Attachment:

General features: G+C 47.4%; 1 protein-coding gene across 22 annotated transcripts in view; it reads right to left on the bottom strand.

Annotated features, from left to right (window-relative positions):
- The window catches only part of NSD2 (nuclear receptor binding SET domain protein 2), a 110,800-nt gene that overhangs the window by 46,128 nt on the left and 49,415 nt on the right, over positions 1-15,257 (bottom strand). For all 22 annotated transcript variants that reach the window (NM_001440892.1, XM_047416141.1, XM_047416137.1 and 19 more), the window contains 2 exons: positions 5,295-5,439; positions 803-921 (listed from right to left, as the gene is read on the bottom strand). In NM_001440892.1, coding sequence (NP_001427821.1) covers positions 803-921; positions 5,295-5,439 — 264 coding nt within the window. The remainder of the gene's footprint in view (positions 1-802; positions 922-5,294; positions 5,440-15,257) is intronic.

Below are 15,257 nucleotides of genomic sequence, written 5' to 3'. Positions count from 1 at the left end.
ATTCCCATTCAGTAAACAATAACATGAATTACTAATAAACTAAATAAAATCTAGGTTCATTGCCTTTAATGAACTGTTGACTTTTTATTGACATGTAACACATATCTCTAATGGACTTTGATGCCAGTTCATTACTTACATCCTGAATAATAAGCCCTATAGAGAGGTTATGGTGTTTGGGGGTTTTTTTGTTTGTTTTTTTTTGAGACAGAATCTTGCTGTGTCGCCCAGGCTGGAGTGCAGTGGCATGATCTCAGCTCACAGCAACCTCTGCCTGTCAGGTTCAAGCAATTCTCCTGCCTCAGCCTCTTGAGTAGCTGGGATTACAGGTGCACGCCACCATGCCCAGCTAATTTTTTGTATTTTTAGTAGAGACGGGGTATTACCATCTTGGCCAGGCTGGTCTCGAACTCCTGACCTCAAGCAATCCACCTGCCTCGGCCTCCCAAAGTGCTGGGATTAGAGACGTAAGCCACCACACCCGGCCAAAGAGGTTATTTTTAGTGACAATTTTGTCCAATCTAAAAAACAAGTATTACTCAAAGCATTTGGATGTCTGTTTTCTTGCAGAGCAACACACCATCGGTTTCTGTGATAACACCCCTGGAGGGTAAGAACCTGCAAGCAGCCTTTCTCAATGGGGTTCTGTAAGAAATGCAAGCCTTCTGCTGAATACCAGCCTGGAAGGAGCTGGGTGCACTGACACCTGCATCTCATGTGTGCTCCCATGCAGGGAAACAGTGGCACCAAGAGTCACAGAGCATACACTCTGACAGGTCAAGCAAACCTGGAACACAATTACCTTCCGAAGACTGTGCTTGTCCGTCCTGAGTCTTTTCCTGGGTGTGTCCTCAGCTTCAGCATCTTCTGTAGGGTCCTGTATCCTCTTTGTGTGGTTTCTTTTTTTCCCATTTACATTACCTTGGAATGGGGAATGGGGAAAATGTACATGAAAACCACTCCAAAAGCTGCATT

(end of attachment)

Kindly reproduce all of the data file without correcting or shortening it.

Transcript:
General features: G+C 47.4%; 1 protein-coding gene across 22 annotated transcripts in view; it reads right to left on the bottom strand.

Annotated features, from left to right (window-relative positions):
- The window catches only part of NSD2 (nuclear receptor binding SET domain protein 2), a 110,800-nt gene that overhangs the window by 46,128 nt on the left and 49,415 nt on the right, over positions 1-15,257 (bottom strand). For all 22 annotated transcript variants that reach the window (NM_001440892.1, XM_047416141.1, XM_047416137.1 and 19 more), the window contains 2 exons: positions 5,295-5,439; positions 803-921 (listed from right to left, as the gene is read on the bottom strand). In NM_001440892.1, coding sequence (NP_001427821.1) covers positions 803-921; positions 5,295-5,439 — 264 coding nt within the window. The remainder of the gene's footprint in view (positions 1-802; positions 922-5,294; positions 5,440-15,257) is intronic.

Below are 15,257 nucleotides of genomic sequence, written 5' to 3'. Positions count from 1 at the left end.
ATTCCCATTCAGTAAACAATAACATGAATTACTAATAAACTAAATAAAATCTAGGTTCATTGCCTTTAATGAACTGTTGACTTTTTATTGACATGTAACACATATCTCTAATGGACTTTGATGCCAGTTCATTACTTACATCCTGAATAATAAGCCCTATAGAGAGGTTATGGTGTTTGGGGGTTTTTTTGTTTGTTTTTTTTTGAGACAGAATCTTGCTGTGTCGCCCAGGCTGGAGTGCAGTGGCATGATCTCAGCTCACAGCAACCTCTGCCTGTCAGGTTCAAGCAATTCTCCTGCCTCAGCCTCTTGAGTAGCTGGGATTACAGGTGCACGCCACCATGCCCAGCTAATTTTTTGTATTTTTAGTAGAGACGGGGTATTACCATCTTGGCCAGGCTGGTCTCGAACTCCTGACCTCAAGCAATCCACCTGCCTCGGCCTCCCAAAGTGCTGGGATTAGAGACGTAAGCCACCACACCCGGCCAAAGAGGTTATTTTTAGTGACAATTTTGTCCAATCTAAAAAACAAGTATTACTCAAAGCATTTGGATGTCTGTTTTCTTGCAGAGCAACACACCATCGGTTTCTGTGATAACACCCCTGGAGGGTAAGAACCTGCAAGCAGCCTTTCTCAATGGGGTTCTGTAAGAAATGCAAGCCTTCTGCTGAATACCAGCCTGGAAGGAGCTGGGTGCACTGACACCTGCATCTCATGTGTGCTCCCATGCAGGGAAACAGTGGCACCAAGAGTCACAGAGCATACACTCTGACAGGTCAAGCAAACCTGGAACACAATTACCTTCCGAAGACTGTGCTTGTCCGTCCTGAGTCTTTTCCTGGGTGTGTCCTCAGCTTCAGCATCTTCTGTAGGGTCCTGTATCCTCTTTGTGTGGTTTCTTTTTTTCCCATTTACATTACCTTGGAATGGGGAATGGGGAAAATGTACATGAAAACCACTCCAAAAGCTGCATT